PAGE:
H. Rider Haggard: A voice from the infinite by Peter Berresford Ellis
My rating: 3 of 5 stars
I read Henry Rider Haggard’s novels as a child at school, and mine was probably the last generation to do so. He wrote fantasy/adventure novels, which he called, probably more accurately, “romances”. His was probably the last generation in which such books could be written about our world, and the next generation of fantasy writers moved them off-planet in science fiction.
H. Rider Haggard (1856-1825) was born in Norfolk in England, and came to Natal in 1875 at the age of 19 as an aide to Sir Henry Bulwer, the Lieutenant Governor. The Conservative government in Britain believed in big government, and had plans to create a confederate south Africa along the lines of the Canadian confederation in 1867. Bulwer was preceded by Sir Garnet Wolseley, who prepared the ground, softening up the British colonists in Natal by “drowning their liberties in sherry and champagne” to ensure that control was kept firmly in the hands of London. To Bulwer it fell to take over the independent Boer republic in the Transvaal, and the independent kingdom of Zululand under Cetshwayo. The former proved easier than the latter, and Rider Haggard accompanied the military expedition, and in May 1877 raised the Union Jack over Pretoria in honour of Queen Victoria’s birthday, though the annexation had been proclaimed a month previously.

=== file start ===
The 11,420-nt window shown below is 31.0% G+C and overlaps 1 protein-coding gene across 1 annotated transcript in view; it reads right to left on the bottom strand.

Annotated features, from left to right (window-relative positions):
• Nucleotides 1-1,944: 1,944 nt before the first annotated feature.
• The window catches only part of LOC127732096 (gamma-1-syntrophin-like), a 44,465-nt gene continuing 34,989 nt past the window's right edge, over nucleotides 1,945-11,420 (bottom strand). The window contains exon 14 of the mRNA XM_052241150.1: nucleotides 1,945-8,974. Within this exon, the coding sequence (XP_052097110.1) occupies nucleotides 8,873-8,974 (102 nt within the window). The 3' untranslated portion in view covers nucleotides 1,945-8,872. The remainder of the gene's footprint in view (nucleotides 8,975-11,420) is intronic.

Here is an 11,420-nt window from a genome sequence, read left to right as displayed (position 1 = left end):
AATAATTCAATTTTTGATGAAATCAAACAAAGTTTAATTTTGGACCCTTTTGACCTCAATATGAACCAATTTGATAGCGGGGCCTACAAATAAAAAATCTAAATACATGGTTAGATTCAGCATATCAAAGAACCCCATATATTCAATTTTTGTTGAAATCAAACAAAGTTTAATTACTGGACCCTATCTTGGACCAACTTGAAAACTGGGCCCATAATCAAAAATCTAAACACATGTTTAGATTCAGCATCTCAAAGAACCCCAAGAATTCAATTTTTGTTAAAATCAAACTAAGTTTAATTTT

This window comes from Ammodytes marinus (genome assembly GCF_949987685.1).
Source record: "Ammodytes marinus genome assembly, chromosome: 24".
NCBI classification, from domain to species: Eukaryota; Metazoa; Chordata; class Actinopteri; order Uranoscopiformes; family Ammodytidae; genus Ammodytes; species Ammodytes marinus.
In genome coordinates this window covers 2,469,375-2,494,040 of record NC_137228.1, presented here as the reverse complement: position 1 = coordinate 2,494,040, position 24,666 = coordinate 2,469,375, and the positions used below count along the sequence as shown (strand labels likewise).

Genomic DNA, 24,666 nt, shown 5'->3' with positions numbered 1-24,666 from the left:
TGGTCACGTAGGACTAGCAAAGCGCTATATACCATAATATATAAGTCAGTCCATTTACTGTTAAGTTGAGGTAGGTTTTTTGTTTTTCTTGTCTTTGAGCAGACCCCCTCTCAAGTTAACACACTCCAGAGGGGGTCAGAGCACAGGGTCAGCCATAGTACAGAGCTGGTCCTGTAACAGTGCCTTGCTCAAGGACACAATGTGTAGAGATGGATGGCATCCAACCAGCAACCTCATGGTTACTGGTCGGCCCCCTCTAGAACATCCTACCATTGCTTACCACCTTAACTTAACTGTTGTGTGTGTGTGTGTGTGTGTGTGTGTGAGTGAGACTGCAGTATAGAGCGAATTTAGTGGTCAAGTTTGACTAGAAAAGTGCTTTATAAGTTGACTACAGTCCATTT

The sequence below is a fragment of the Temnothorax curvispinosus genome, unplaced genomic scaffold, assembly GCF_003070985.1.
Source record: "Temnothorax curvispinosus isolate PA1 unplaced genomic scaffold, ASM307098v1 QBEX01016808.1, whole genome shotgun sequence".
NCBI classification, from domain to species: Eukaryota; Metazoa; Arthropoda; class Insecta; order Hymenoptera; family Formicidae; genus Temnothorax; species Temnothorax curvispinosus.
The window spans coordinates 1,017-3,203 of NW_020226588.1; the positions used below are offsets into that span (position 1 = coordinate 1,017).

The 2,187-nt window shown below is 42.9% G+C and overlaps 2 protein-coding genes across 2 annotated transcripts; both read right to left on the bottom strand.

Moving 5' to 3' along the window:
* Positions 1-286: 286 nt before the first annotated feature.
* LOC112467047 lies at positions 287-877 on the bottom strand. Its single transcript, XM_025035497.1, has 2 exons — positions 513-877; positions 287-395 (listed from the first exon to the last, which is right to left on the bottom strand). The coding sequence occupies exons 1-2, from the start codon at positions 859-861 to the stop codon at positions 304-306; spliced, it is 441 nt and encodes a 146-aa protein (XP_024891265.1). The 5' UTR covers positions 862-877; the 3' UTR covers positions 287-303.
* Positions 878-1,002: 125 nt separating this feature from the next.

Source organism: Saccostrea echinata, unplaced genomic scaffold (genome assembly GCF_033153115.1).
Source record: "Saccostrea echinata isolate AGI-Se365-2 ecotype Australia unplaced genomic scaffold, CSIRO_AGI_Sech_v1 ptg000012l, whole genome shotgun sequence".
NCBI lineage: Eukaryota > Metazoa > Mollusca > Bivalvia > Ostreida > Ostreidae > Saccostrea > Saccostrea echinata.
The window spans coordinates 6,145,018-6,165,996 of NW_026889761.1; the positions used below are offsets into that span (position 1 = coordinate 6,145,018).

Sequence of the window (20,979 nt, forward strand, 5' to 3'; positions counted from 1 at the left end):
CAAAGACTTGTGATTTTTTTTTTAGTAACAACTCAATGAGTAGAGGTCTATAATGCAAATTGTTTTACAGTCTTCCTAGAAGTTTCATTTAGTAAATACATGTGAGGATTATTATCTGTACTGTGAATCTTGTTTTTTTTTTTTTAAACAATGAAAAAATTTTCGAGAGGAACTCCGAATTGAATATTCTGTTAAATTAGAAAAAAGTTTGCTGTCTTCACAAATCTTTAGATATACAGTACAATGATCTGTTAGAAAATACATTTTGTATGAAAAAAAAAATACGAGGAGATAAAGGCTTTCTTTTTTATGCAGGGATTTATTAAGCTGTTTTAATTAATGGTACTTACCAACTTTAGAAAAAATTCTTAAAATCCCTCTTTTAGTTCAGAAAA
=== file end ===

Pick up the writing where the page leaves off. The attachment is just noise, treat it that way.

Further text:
In January 1879 combined British and Natal forces invaded Zululand, but met with more resistance, being repulsed at Isandlwana and besieged at Eshowe. Many of those who were killed in the campaign were known personally to Rider Haggard. Perhaps encouraged by the Zulu resistance, insurgents in the Transvaal began to demand that the British leave.
By this time Rider Haggard had gone back to Britain, got married, and returned to Natal to try his hand at ostrich farming. His farm was near Newcastle and the Transvaal border, and when Britsh reinforcements passed through on their way to the Transvaal the Haggard family could hear the guns from their home. The Transvaal Boers had their Isandlwana at Majuba mountain, and the new Liberal government in Britain had no taste for ruling the world, and some of the peace negotiations took place in the Haggards’ house.
A few months later the Haggard family returned to Britain, with Rider Haggard feeling that there was no future in south Africa, and that the retrocession of the Transvaal was a big mistake. He decided to study law, but took to writing novels instead.
His early novels were based on his experiences in South Africa, and they ended up being the most popular ones, far more popular than his later ones. The best-selling ones were King Solomon’s mines and She.
I read both of those as a child and others that I read were Nada the Lily and Allan Quatermain. The last I re-read quite recently. The main thing I liked about it was its description of a journey down an underground river into an unknown country — a device that has been used by other novelists since, such as Enid Blyton in The secret of Kilimooin.
Like many of his generation, Rider Haggard was a convinced British imperialist, as was his close friend and fellow author Rudyard Kipling. He did not lose his imperialist ideals even when he encountered the dark side of imperialism, as Ellis describes on page 198, when Haggard returned to South Africa in 1914 as part of an official commission.